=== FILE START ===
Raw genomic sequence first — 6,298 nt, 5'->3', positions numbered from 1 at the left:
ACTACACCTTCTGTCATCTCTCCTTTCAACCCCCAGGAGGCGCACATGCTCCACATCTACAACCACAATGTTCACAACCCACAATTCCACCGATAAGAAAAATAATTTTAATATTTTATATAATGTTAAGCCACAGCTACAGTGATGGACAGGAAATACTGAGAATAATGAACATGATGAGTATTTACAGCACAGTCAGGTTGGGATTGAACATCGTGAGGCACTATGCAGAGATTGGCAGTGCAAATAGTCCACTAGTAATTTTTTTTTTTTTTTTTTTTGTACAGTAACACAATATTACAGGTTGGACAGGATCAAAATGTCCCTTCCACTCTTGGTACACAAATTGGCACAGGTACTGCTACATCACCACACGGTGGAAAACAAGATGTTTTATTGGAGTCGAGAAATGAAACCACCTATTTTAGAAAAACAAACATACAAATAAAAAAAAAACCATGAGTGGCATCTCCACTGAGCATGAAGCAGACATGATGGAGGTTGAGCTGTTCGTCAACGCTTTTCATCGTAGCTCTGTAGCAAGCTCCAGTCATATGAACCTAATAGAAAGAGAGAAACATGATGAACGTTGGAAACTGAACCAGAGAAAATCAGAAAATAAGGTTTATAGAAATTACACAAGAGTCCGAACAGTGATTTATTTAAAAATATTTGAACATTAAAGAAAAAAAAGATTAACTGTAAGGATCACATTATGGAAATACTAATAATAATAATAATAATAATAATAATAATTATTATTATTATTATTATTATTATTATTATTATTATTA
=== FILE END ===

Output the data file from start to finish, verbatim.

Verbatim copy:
Raw genomic sequence first — 6,298 nt, 5'->3', positions numbered from 1 at the left:
ACTACACCTTCTGTCATCTCTCCTTTCAACCCCCAGGAGGCGCACATGCTCCACATCTACAACCACAATGTTCACAACCCACAATTCCACCGATAAGAAAAATAATTTTAATATTTTATATAATGTTAAGCCACAGCTACAGTGATGGACAGGAAATACTGAGAATAATGAACATGATGAGTATTTACAGCACAGTCAGGTTGGGATTGAACATCGTGAGGCACTATGCAGAGATTGGCAGTGCAAATAGTCCACTAGTAATTTTTTTTTTTTTTTTTTTTGTACAGTAACACAATATTACAGGTTGGACAGGATCAAAATGTCCCTTCCACTCTTGGTACACAAATTGGCACAGGTACTGCTACATCACCACACGGTGGAAAACAAGATGTTTTATTGGAGTCGAGAAATGAAACCACCTATTTTAGAAAAACAAACATACAAATAAAAAAAAAACCATGAGTGGCATCTCCACTGAGCATGAAGCAGACATGATGGAGGTTGAGCTGTTCGTCAACGCTTTTCATCGTAGCTCTGTAGCAAGCTCCAGTCATATGAACCTAATAGAAAGAGAGAAACATGATGAACGTTGGAAACTGAACCAGAGAAAATCAGAAAATAAGGTTTATAGAAATTACACAAGAGTCCGAACAGTGATTTATTTAAAAATATTTGAACATTAAAGAAAAAAAAGATTAACTGTAAGGATCACATTATGGAAATACTAATAATAATAATAATAATAATAATAATAATTATTATTATTATTATTATTATTATTATTATTATTATTA